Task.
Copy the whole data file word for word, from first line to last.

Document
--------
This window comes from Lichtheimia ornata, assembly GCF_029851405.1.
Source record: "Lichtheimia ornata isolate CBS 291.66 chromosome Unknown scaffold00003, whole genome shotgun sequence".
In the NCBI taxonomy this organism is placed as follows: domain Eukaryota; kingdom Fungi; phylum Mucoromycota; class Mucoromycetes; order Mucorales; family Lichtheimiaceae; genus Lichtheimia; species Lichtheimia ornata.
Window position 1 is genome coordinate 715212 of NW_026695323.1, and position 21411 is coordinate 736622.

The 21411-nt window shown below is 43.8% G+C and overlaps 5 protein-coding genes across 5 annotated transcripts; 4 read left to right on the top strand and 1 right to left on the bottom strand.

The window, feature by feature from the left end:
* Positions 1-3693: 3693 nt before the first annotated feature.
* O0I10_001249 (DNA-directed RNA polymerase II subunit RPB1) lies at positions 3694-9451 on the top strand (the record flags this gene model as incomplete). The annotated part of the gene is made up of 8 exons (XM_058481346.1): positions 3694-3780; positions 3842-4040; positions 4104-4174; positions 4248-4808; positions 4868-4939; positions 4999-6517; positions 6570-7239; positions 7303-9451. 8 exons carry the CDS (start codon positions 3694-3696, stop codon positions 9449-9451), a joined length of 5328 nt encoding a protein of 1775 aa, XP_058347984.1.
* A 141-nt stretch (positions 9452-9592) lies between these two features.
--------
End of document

This window comes from Lichtheimia ornata, assembly GCF_029851405.1.
Source record: "Lichtheimia ornata isolate CBS 291.66 chromosome Unknown scaffold00003, whole genome shotgun sequence".
In the NCBI taxonomy this organism is placed as follows: domain Eukaryota; kingdom Fungi; phylum Mucoromycota; class Mucoromycetes; order Mucorales; family Lichtheimiaceae; genus Lichtheimia; species Lichtheimia ornata.
Window position 1 is genome coordinate 715212 of NW_026695323.1, and position 21411 is coordinate 736622.

The 21411-nt window shown below is 43.8% G+C and overlaps 5 protein-coding genes across 5 annotated transcripts; 4 read left to right on the top strand and 1 right to left on the bottom strand.

The window, feature by feature from the left end:
* Positions 1-3693: 3693 nt before the first annotated feature.
* O0I10_001249 (DNA-directed RNA polymerase II subunit RPB1) lies at positions 3694-9451 on the top strand (the record flags this gene model as incomplete). The annotated part of the gene is made up of 8 exons (XM_058481346.1): positions 3694-3780; positions 3842-4040; positions 4104-4174; positions 4248-4808; positions 4868-4939; positions 4999-6517; positions 6570-7239; positions 7303-9451. 8 exons carry the CDS (start codon positions 3694-3696, stop codon positions 9449-9451), a joined length of 5328 nt encoding a protein of 1775 aa, XP_058347984.1.
* A 141-nt stretch (positions 9452-9592) lies between these two features.